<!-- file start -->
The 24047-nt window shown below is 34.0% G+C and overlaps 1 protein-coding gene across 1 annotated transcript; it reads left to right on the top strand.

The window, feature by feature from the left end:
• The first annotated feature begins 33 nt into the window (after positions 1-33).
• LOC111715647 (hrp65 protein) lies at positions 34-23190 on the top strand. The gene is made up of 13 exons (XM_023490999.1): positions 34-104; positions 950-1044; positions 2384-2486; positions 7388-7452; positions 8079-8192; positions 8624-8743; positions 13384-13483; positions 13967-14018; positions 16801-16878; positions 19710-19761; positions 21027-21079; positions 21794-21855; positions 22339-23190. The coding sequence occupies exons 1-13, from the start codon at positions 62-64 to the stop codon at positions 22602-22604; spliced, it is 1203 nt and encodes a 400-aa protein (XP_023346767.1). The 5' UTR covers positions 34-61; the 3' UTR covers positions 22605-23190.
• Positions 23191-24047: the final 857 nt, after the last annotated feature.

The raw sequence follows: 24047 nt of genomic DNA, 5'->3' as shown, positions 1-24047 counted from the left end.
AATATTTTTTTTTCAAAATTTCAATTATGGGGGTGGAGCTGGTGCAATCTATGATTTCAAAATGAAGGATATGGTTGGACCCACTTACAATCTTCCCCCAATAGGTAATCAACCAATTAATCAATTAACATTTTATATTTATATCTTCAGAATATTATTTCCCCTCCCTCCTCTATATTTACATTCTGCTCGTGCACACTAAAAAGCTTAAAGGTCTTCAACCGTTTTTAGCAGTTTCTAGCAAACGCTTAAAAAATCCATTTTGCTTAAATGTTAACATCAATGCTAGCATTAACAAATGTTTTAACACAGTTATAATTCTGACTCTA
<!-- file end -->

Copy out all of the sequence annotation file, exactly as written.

The 24047-nt window shown below is 34.0% G+C and overlaps 1 protein-coding gene across 1 annotated transcript; it reads left to right on the top strand.

The window, feature by feature from the left end:
• The first annotated feature begins 33 nt into the window (after positions 1-33).
• LOC111715647 (hrp65 protein) lies at positions 34-23190 on the top strand. The gene is made up of 13 exons (XM_023490999.1): positions 34-104; positions 950-1044; positions 2384-2486; positions 7388-7452; positions 8079-8192; positions 8624-8743; positions 13384-13483; positions 13967-14018; positions 16801-16878; positions 19710-19761; positions 21027-21079; positions 21794-21855; positions 22339-23190. The coding sequence occupies exons 1-13, from the start codon at positions 62-64 to the stop codon at positions 22602-22604; spliced, it is 1203 nt and encodes a 400-aa protein (XP_023346767.1). The 5' UTR covers positions 34-61; the 3' UTR covers positions 22605-23190.
• Positions 23191-24047: the final 857 nt, after the last annotated feature.

The raw sequence follows: 24047 nt of genomic DNA, 5'->3' as shown, positions 1-24047 counted from the left end.
AATATTTTTTTTTCAAAATTTCAATTATGGGGGTGGAGCTGGTGCAATCTATGATTTCAAAATGAAGGATATGGTTGGACCCACTTACAATCTTCCCCCAATAGGTAATCAACCAATTAATCAATTAACATTTTATATTTATATCTTCAGAATATTATTTCCCCTCCCTCCTCTATATTTACATTCTGCTCGTGCACACTAAAAAGCTTAAAGGTCTTCAACCGTTTTTAGCAGTTTCTAGCAAACGCTTAAAAAATCCATTTTGCTTAAATGTTAACATCAATGCTAGCATTAACAAATGTTTTAACACAGTTATAATTCTGACTCTA